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mcr7777

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  1. Have you noticed any sides from Topical dut? Do you think it's working? Any shed with it?
  2. HT clinics would not be able to diagnose LPP - certainly online - and even in person. I saw several clinics in UK and none of them recognised I had LPP. You could always invest in a digital microscope like I did - £18/25 USD on amazon. You can look at your scalp and see if there are typical LPP symptoms like redness around the follicles, scaling etc. A quick Google search will show you what LPP looks like on dermoscopy. It's acutally probably more reliable as a first step than seeing a general derm (many who are not great at spotting LPP as many forum users go years being misdiagnosed).
  3. I'd definitely would recommend seeing a specialist derm before going with a HT. I saw a number of HT doctors including former derms who didn't recognise I had LPP even though I had symptoms and hair loss. I ended up getting a HT and getting diagnosed with LPP afterwards - after itching/burning didn't stop and growth wasn't great. I wish I'd known beforehand but didn't see a specialist derm - and didn't even realise LPP existed. Do you have symptoms e.g. ithching/burning?
  4. It might help a touch with itching but it's not one of the main treatments I find other shampoos better for soothing the scalp. You might want to try Euracin shampoo or head and shoulder anti itch as they helped me while I was waiting to be seen by a derm. If it is LPP you have or a scarring alopeia, more targeted meds are needed if you want to bring down inflammation.
  5. No hair doesn't grow back if lost to LPP - that's why it's important to get diagnosed early if you think you might have it. A lot of people seem to be completely unaware of lichen planopilaris (like I was) and even derms and doctors frequently misdiagnose it. The digital microscope is useful as there are certain details you can see only with the microscope (e.g. scale around the follicles). Seb derm is another possible cause but I don't think this generally causes as much hair loss and maybe less intense pain/burning compared with LPP.
  6. I am on lymcecycline and topical steroids and have just started hydrochloroquine too. No sides form these (unlike fin which made my condition a lot worse and caused sides). I'd suggest seeing a dermatologist that specialises in hair loss - ideally one that knows about scarring alopecias. A lot of people seem to get misdiagnosed due to ignorance of many general derms about the condition. This means treatments are delayed and lots of hair is lost before a diagnoses is made - this happened in my case. It wasn't until I got the digital microscope that I realised myself what it was. You don't regrow hair from LPP loss so suggest getting diagnosed as quickly as you can if you think it might be what you have.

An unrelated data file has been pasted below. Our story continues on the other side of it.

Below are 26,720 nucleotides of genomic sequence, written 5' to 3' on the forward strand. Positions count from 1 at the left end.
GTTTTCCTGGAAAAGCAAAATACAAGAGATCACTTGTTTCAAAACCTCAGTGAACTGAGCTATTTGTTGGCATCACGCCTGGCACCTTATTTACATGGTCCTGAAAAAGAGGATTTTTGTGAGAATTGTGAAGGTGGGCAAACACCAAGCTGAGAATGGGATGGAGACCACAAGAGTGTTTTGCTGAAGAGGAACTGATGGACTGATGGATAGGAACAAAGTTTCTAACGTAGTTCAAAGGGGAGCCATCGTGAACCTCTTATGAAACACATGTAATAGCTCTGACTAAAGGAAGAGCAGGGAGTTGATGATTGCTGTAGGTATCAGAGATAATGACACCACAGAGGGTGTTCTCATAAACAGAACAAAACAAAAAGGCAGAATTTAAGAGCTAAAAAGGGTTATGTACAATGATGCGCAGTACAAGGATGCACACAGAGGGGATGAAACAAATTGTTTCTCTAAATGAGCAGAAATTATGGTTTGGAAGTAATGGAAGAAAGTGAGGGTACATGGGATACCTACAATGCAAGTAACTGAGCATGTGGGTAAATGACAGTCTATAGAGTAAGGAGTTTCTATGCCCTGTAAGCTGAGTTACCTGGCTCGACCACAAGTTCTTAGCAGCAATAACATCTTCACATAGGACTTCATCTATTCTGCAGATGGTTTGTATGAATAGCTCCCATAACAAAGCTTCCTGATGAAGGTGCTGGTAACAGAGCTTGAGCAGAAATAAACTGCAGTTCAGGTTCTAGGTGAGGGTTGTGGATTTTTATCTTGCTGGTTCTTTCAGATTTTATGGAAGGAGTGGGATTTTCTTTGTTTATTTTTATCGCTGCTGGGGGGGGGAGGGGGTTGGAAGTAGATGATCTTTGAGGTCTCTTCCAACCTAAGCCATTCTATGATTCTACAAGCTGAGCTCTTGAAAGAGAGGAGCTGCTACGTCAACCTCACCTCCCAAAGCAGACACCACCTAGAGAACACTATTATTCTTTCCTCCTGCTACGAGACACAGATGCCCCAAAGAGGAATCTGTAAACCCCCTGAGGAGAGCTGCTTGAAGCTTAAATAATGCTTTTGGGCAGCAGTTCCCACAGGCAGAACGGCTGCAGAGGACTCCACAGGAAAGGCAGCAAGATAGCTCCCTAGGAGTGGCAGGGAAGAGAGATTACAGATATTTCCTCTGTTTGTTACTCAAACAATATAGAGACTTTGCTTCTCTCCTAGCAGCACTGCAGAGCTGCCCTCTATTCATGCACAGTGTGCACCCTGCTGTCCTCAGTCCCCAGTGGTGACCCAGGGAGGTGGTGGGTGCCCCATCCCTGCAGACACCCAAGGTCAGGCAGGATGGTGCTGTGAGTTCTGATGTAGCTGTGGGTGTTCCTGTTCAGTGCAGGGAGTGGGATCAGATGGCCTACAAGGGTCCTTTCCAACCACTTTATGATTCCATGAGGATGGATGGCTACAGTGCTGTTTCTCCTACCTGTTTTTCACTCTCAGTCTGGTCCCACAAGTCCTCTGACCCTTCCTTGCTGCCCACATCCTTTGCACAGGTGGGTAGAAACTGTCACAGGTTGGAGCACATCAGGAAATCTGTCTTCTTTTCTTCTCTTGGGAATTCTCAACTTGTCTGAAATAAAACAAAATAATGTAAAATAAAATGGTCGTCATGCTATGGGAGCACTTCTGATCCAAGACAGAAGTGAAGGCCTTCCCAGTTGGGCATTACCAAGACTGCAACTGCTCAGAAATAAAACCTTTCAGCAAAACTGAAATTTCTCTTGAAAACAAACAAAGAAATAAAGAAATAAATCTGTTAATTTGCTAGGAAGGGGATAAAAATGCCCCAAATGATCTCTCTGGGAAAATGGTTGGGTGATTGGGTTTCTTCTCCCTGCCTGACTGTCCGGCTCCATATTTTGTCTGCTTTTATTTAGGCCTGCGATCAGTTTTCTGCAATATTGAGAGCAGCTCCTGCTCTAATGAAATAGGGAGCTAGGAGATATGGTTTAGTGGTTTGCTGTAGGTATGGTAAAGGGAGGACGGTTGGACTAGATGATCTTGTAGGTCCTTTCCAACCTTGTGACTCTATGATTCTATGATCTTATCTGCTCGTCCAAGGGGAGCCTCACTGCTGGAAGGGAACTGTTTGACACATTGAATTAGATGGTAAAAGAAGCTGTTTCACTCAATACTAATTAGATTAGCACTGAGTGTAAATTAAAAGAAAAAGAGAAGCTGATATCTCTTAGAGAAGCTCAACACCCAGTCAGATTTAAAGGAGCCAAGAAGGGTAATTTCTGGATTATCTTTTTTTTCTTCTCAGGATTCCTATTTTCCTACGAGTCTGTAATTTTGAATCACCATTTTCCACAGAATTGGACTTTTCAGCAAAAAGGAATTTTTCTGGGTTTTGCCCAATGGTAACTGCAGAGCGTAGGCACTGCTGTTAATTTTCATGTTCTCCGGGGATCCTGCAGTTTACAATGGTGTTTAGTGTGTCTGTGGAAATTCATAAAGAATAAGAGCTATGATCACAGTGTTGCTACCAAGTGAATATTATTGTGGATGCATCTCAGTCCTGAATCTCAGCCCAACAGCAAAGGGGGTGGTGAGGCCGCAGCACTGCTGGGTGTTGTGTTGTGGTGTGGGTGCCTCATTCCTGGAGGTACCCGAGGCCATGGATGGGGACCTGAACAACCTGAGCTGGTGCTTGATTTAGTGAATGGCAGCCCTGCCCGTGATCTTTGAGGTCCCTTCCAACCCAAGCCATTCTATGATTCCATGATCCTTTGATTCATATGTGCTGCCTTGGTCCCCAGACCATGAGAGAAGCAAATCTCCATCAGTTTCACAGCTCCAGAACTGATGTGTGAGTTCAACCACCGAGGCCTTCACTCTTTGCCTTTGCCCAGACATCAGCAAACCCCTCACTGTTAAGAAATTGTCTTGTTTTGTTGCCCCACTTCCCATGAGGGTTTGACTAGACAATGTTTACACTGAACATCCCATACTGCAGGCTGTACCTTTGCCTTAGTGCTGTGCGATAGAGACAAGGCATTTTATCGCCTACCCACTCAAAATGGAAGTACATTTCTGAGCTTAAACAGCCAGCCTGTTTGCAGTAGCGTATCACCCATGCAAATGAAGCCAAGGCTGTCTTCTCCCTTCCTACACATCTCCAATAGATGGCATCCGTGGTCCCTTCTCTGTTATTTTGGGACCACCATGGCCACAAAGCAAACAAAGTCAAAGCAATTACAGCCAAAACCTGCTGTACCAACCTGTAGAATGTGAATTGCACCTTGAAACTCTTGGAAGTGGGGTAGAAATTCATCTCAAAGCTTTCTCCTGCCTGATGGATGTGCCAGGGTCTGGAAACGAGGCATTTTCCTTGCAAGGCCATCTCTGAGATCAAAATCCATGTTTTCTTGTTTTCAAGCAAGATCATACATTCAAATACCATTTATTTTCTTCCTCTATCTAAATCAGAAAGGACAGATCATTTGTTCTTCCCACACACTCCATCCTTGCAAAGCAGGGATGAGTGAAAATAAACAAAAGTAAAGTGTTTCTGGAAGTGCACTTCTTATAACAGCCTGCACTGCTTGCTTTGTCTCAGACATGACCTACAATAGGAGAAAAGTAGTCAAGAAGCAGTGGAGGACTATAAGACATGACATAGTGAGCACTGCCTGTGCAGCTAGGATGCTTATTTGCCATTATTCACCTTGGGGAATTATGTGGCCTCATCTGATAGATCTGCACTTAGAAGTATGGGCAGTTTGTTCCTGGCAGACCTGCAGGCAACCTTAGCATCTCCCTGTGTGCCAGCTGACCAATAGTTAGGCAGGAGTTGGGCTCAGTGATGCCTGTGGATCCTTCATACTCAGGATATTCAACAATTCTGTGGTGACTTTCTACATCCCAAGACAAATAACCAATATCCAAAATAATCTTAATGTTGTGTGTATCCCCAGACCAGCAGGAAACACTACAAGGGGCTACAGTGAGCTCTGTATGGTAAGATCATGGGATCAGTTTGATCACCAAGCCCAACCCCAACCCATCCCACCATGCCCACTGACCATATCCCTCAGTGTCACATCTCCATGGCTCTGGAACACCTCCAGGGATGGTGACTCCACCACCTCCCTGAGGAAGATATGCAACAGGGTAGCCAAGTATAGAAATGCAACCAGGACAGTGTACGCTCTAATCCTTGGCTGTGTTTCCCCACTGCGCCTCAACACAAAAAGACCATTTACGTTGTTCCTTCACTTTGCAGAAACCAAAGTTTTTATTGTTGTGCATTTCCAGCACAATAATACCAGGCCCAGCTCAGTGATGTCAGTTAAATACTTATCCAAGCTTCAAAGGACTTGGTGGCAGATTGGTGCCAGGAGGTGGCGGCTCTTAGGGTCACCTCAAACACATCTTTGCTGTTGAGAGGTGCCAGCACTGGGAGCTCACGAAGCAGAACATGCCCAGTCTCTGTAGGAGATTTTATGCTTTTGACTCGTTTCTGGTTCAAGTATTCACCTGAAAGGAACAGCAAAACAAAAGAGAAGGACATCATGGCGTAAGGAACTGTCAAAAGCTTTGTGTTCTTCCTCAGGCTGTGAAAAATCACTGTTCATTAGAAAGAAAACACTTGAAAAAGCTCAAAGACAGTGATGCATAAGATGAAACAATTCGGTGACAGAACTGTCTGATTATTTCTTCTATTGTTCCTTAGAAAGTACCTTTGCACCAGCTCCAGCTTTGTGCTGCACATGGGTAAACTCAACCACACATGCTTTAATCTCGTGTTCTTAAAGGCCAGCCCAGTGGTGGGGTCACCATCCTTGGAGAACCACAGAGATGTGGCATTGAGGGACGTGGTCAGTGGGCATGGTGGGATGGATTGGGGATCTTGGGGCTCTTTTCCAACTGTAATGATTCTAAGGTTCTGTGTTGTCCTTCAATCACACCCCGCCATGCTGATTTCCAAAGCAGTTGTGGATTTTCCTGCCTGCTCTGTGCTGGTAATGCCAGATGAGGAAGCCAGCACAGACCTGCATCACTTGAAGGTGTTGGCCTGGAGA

7. I'd definitely recommend getting a dermatologist/hair specialist to examine your scalp for signs of inflammation. I had the same as you and was diagnosed with lichen planopilaris. Treatments are needed to stop shedding (mine is finally getting better). You can even buy a digital microscope on amazon for about £18/less than 20 USD. You should be able to see if there are worrying signs like redness around the hair follicles.
  8. You might want to see my recent post - I was diagnosed with LPP a year after having a HT - I basically didin't know it was LPP causing hair loss until a year after i did the HT. The HT didn't grow great as they implanted into an area of active LPP (maybe frontal fibrosing). I do have more hair there now but not expecting to keep them more than a year or so longer as the LPP will probably kill them. If I want more hair I think I'll have to go down the hair system route. Was your biopsy showing LPP in the front, (frontal fibrosing) and/or middle or crown?
  9. The biopsy takes a small bit of your scalp including hair bulb. They need to take it in an area of active inflammation in order to do a proper diagnosis. The derm normally takes the biopsy and sends it to a specialist lab where they analyse it. They gave me a technical report which analyses the hairs and root and whether it is growing properly. LPP kills the stem cells so hair bulb can't regrow. If you think you might have it (any of the symptoms I mentioned e.g. eyebrow thinning or pale patches around hair loss or forehead), it's important to go to a derm who deals with hair loss and knows about scarring alopecia. They need to take the biopsy in the right area of active LPP - as if they take from an unaffected part of the scalp the biopsy probably won't show anything and you may be misdiagnosed.